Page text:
The GLC continues to expand a partnership with the USGS-Great Lakes Science Center to lead communications and research on the invasive plant Phragmites. The GLC established the Great Lakes Phragmites Collaborative in 2012 to engage the resource management community, reduce redundancy, link science and management, facilitate adaptive management, and encourage a systems approach to management and conservation associated with this invasive plant. The Collaborative supports an interactive web-hub (www.greatlakesphragmites.net), webinar series and email list, and is guided by a regional advisory committee. The GLC also supports the Collaborative for Microbial Symbiosis and Phragmites Management, established in partnership with the USGS to bring together researchers to explore the potential to use symbiotic relationships both to control invasive Phragmites and encourage native plant establishment.
Contact: Erika Jensen, GLC, 734-971-9135, firstname.lastname@example.org
Private Groups (Environmental, Commercial, User)
Minnesota Sea Grant continues to partner with the National Park Service to promote Stop Aquatic Hitchhikers!TMand HabitattitudeTM awareness and empower communities, organizations and businesses to take action against the spread of AIS in the Great Lakes region. The partnership with USDA Forest Service continues to focus public outreach aimed at preventing AIS spread in and around the Superior National Forest. Overall goals are to: 1) Communicate AIS issues to resource managers and users. 2) Increase awareness of AIS issues and actions the public can do to help prevent and control AIS spread. 3) Develop cost-effective partnerships between the Forest Service, Minnesota Sea Grant and other organizations to communicate AIS issues. Goals are being met by conducting meetings and outreach, organizing large cost-savings product runs, and through social media.
Based on Great Lakes Restoration Initiative funding, the Great Lakes Sea Grant Network (GLSGN), led by Minnesota, engaged partners from across the region to complete a collaborative regional campaign. It featured Stop Aquatic Hitchhikers!, Nab the Aquatic Invader, Habitattitude, AIS-Hazard Analysis and Critical Control Point program. Overall, GLSGN and its partners generated 14,538,497 exposures (or 300% of our goal).
A 2nd GLRI grant continues to extend and broaden those regional AIS outreach efforts. So far, the GLSGN and its partners generated 2,491,537 exposures (or 121% of the two-year goal). Over the last four months, 85,790 exposures were generated. A 3rdGLRI grant addresses Organisms in Trade (OIT). Overall efforts generated 622,126 exposures for a total of 2,626,325 exposures (or 263% of the two-year goal). Since January, over two dozen Habitattitude andStop Aquatic Hitchhikers! talks were offered at a wide variety of conferences, workshops, classes, outdoor shows, fishing group meetings and other events. Another two dozen booths were hosted at various sport shows and recreation events with partners across the region where new education tools distributed. Thousands of exposures were generated by mass media pick-ups and through social media including Facebook, Twitter, and blogs. New partners joined both Habitattitude andStop Aquatic Hitchhikers! campaigns.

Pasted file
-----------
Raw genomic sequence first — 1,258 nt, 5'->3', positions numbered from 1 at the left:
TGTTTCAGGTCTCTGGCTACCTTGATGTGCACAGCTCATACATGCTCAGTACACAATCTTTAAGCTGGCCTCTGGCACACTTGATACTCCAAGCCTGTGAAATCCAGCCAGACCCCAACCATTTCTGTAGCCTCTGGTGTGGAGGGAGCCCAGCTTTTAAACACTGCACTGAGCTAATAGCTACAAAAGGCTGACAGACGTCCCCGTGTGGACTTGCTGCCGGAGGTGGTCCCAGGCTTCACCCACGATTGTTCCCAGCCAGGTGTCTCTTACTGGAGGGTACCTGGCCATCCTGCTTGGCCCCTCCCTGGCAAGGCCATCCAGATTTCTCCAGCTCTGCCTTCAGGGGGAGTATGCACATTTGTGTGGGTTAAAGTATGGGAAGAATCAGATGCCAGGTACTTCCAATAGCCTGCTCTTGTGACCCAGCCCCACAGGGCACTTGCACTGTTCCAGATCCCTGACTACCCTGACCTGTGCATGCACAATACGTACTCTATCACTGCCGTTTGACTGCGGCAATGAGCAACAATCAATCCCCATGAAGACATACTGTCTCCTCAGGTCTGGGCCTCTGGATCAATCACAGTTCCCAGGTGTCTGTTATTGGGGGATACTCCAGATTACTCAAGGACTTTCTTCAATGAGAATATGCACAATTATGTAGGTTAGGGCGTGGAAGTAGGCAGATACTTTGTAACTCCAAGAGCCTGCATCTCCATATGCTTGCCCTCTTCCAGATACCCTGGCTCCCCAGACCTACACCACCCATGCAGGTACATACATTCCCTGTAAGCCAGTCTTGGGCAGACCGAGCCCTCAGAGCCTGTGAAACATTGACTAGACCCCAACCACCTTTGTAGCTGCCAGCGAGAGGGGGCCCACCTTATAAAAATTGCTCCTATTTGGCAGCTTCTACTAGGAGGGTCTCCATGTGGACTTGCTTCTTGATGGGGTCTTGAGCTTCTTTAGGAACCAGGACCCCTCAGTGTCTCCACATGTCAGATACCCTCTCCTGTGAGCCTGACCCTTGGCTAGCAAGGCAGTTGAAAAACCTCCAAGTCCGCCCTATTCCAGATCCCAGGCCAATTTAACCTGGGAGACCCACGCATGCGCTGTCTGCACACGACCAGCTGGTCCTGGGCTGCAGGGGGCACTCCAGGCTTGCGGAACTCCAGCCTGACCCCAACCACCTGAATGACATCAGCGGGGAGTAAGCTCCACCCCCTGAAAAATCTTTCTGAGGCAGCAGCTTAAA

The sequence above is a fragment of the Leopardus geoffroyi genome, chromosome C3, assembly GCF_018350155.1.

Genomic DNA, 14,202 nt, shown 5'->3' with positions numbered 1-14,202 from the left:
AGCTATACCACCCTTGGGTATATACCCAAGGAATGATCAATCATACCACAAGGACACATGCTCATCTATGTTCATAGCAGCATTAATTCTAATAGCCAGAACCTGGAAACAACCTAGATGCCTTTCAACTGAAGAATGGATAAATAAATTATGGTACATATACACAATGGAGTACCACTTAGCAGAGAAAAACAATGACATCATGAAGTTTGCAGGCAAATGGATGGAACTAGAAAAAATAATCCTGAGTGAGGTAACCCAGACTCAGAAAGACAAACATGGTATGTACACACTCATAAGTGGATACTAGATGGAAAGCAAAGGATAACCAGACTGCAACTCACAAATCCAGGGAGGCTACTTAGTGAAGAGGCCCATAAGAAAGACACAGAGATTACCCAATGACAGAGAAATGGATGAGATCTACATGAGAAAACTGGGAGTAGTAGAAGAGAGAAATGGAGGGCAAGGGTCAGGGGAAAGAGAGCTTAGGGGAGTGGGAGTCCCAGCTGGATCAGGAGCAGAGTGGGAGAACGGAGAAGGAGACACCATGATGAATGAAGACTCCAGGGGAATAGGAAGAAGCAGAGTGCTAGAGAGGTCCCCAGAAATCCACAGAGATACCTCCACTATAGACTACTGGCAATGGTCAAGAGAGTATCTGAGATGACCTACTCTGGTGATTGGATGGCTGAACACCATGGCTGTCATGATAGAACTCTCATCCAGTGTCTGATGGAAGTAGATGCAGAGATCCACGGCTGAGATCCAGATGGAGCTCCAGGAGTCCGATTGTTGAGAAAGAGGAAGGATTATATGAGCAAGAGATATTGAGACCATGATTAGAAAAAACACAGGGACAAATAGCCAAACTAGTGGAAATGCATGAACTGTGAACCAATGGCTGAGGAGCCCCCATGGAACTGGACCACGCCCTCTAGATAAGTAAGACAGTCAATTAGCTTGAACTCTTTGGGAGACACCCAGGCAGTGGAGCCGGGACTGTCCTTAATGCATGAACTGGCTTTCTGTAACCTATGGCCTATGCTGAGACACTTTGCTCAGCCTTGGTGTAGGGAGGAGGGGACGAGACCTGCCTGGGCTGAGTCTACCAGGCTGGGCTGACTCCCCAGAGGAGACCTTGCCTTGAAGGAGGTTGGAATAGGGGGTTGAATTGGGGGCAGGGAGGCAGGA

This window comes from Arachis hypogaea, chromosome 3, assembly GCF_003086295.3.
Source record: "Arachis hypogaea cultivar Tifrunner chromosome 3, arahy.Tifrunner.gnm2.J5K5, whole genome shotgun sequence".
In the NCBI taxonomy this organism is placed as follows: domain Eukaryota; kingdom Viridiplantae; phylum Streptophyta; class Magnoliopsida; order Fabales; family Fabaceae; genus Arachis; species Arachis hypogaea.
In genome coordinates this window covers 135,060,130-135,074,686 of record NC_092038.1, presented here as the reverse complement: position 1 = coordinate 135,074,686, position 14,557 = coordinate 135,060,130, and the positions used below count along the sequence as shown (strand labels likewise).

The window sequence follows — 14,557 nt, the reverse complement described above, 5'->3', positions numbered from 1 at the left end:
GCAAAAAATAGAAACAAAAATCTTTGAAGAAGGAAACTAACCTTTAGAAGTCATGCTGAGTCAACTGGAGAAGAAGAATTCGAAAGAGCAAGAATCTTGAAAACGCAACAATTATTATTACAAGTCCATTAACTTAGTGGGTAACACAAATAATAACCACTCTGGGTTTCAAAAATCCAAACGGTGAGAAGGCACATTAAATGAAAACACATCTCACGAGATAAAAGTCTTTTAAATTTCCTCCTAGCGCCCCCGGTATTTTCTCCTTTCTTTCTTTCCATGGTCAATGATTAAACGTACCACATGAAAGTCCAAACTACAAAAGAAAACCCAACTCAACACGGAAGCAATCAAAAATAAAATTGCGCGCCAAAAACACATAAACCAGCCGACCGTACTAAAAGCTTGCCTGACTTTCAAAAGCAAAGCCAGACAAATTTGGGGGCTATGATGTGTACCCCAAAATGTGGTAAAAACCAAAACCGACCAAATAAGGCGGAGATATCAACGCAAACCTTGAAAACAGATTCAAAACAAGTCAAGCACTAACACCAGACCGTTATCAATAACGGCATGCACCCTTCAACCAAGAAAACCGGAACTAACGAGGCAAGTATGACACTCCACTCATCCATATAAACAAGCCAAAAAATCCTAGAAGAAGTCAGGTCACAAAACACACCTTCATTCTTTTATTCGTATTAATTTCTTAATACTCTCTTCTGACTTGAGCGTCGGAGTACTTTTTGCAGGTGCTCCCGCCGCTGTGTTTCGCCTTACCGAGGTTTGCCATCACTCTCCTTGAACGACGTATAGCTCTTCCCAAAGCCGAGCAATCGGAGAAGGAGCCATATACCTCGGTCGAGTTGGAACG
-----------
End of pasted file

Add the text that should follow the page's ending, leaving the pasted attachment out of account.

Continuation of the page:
As components of both efforts above, several Nab the Aquatic Invader (NAI) training workshops and events educated nearly 200 teachers and students. IL-IN Sea Grant updated the NAIWebsite's Top Desk Administrator and Kids' Secret Headquarters pages (http://www.iiseagrant.org/nabinvader/), which had 3,025 visitors. Model community stewardship projects serve as the framework and demonstrate new student understandings of the AIS problems, and how the community can help be part of the solution. Messages from both campaigns serve as tools for use in classrooms to spread prevention messaging. Pennsylvania Sea Grant is producing a flash drive loaded with AIS and climate change curriculum.
Symposia and Conferences
Registration is open for the Great Lakes Briefs on Invasive Organisms Traded in Commerce (GLBIOTIC) Symposium, June 3-4, 2014, Milwaukee, WI. The symposium aims to advance knowledge and understanding of the organisms in trade (OIT) invasion pathway. The symposium will identify research gaps to improve management of OIT, and will facilitate the efficient transfer of information between researchers, managers, educators, OIT industries/associations and the public. Presentations will focus on specific OIT invasion pathways, and highlight work being done on topics relating to risk assessment, regulations, outreach and industry efforts. Through this exchange, Great Lakes stakeholders will be better prepared to address issues related to the OIT invasion pathway. More information, including a list of speakers and registration information, is available at www.seagrant.wisc.edu/oit.
The 2014 Upper Midwest Invasive Species Conference will be held in scenic Duluth, MN, October 20-22, 2014 (http://www.umisc2014.org/). Building upon three previous conferences, it provides the most comprehensive up-to-date information on all invasive aquatic and terrestrial plant, animal, insect and pathogen species intended to strengthen management, especially prevention, control, and containment. Over 500 researchers, land and water natural resource managers, university researchers, landscape and nursery professionals, agriculture and forestry employees, environmental specialists, lake association members, land owners, government and non-government agency representatives, and educators are expected to attend. Registration for sponsorship and exhibitor opportunities is available. Conference registration will be available soon. Conference hosts are the Invasive Plants Association of Wisconsin, Midwest Invasive Plant Network, Minnesota Invasive Species Advisory Council, and theWisconsin Invasive Species Council.